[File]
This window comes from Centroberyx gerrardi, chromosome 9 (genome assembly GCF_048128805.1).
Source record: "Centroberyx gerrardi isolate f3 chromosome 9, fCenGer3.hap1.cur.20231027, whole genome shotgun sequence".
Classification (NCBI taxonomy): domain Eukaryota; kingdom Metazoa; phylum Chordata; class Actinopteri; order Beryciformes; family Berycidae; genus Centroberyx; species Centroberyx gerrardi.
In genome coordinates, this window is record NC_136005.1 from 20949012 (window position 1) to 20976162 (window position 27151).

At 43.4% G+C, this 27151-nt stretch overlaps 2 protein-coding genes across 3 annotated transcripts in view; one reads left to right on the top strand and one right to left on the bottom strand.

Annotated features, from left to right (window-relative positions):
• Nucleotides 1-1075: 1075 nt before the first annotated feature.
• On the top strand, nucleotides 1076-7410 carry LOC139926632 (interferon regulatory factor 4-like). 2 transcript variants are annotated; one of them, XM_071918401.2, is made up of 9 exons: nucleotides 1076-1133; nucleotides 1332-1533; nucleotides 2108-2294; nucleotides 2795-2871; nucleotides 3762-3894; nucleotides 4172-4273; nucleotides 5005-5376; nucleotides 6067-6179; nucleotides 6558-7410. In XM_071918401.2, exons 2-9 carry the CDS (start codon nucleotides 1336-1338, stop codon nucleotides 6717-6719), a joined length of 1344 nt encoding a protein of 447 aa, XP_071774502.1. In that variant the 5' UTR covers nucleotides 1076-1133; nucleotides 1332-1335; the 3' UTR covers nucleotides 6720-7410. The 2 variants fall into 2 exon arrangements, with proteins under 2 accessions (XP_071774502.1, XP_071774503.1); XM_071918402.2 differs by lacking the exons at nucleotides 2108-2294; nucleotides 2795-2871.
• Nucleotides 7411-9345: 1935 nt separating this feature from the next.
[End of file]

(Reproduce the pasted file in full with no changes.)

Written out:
This window comes from Centroberyx gerrardi, chromosome 9 (genome assembly GCF_048128805.1).
Source record: "Centroberyx gerrardi isolate f3 chromosome 9, fCenGer3.hap1.cur.20231027, whole genome shotgun sequence".
Classification (NCBI taxonomy): domain Eukaryota; kingdom Metazoa; phylum Chordata; class Actinopteri; order Beryciformes; family Berycidae; genus Centroberyx; species Centroberyx gerrardi.
In genome coordinates, this window is record NC_136005.1 from 20949012 (window position 1) to 20976162 (window position 27151).

At 43.4% G+C, this 27151-nt stretch overlaps 2 protein-coding genes across 3 annotated transcripts in view; one reads left to right on the top strand and one right to left on the bottom strand.

Annotated features, from left to right (window-relative positions):
• Nucleotides 1-1075: 1075 nt before the first annotated feature.
• On the top strand, nucleotides 1076-7410 carry LOC139926632 (interferon regulatory factor 4-like). 2 transcript variants are annotated; one of them, XM_071918401.2, is made up of 9 exons: nucleotides 1076-1133; nucleotides 1332-1533; nucleotides 2108-2294; nucleotides 2795-2871; nucleotides 3762-3894; nucleotides 4172-4273; nucleotides 5005-5376; nucleotides 6067-6179; nucleotides 6558-7410. In XM_071918401.2, exons 2-9 carry the CDS (start codon nucleotides 1336-1338, stop codon nucleotides 6717-6719), a joined length of 1344 nt encoding a protein of 447 aa, XP_071774502.1. In that variant the 5' UTR covers nucleotides 1076-1133; nucleotides 1332-1335; the 3' UTR covers nucleotides 6720-7410. The 2 variants fall into 2 exon arrangements, with proteins under 2 accessions (XP_071774502.1, XP_071774503.1); XM_071918402.2 differs by lacking the exons at nucleotides 2108-2294; nucleotides 2795-2871.
• Nucleotides 7411-9345: 1935 nt separating this feature from the next.